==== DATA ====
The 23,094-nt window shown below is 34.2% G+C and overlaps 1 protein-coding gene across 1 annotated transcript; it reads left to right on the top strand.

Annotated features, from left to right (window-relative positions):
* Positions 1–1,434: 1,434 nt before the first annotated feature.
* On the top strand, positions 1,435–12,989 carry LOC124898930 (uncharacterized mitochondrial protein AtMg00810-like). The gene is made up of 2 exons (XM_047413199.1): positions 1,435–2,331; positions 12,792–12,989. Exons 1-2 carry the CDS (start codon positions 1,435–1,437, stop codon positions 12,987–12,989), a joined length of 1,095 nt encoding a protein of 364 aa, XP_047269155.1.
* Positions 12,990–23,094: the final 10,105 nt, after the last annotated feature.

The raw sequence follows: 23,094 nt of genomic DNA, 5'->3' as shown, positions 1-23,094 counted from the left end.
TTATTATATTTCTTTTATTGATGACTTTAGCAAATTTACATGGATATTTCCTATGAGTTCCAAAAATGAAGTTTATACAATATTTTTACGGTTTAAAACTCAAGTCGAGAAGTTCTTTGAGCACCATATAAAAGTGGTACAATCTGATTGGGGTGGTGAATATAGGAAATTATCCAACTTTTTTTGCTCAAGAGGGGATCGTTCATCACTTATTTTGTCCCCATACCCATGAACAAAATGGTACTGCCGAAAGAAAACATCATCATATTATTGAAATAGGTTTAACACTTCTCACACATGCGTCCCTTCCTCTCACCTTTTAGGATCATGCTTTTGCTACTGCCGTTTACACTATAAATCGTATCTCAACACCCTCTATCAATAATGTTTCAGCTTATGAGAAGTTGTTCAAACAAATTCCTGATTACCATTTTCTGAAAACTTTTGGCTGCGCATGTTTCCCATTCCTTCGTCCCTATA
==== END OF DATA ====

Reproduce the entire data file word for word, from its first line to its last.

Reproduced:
The 23,094-nt window shown below is 34.2% G+C and overlaps 1 protein-coding gene across 1 annotated transcript; it reads left to right on the top strand.

Annotated features, from left to right (window-relative positions):
* Positions 1–1,434: 1,434 nt before the first annotated feature.
* On the top strand, positions 1,435–12,989 carry LOC124898930 (uncharacterized mitochondrial protein AtMg00810-like). The gene is made up of 2 exons (XM_047413199.1): positions 1,435–2,331; positions 12,792–12,989. Exons 1-2 carry the CDS (start codon positions 1,435–1,437, stop codon positions 12,987–12,989), a joined length of 1,095 nt encoding a protein of 364 aa, XP_047269155.1.
* Positions 12,990–23,094: the final 10,105 nt, after the last annotated feature.

The raw sequence follows: 23,094 nt of genomic DNA, 5'->3' as shown, positions 1-23,094 counted from the left end.
TTATTATATTTCTTTTATTGATGACTTTAGCAAATTTACATGGATATTTCCTATGAGTTCCAAAAATGAAGTTTATACAATATTTTTACGGTTTAAAACTCAAGTCGAGAAGTTCTTTGAGCACCATATAAAAGTGGTACAATCTGATTGGGGTGGTGAATATAGGAAATTATCCAACTTTTTTTGCTCAAGAGGGGATCGTTCATCACTTATTTTGTCCCCATACCCATGAACAAAATGGTACTGCCGAAAGAAAACATCATCATATTATTGAAATAGGTTTAACACTTCTCACACATGCGTCCCTTCCTCTCACCTTTTAGGATCATGCTTTTGCTACTGCCGTTTACACTATAAATCGTATCTCAACACCCTCTATCAATAATGTTTCAGCTTATGAGAAGTTGTTCAAACAAATTCCTGATTACCATTTTCTGAAAACTTTTGGCTGCGCATGTTTCCCATTCCTTCGTCCCTATA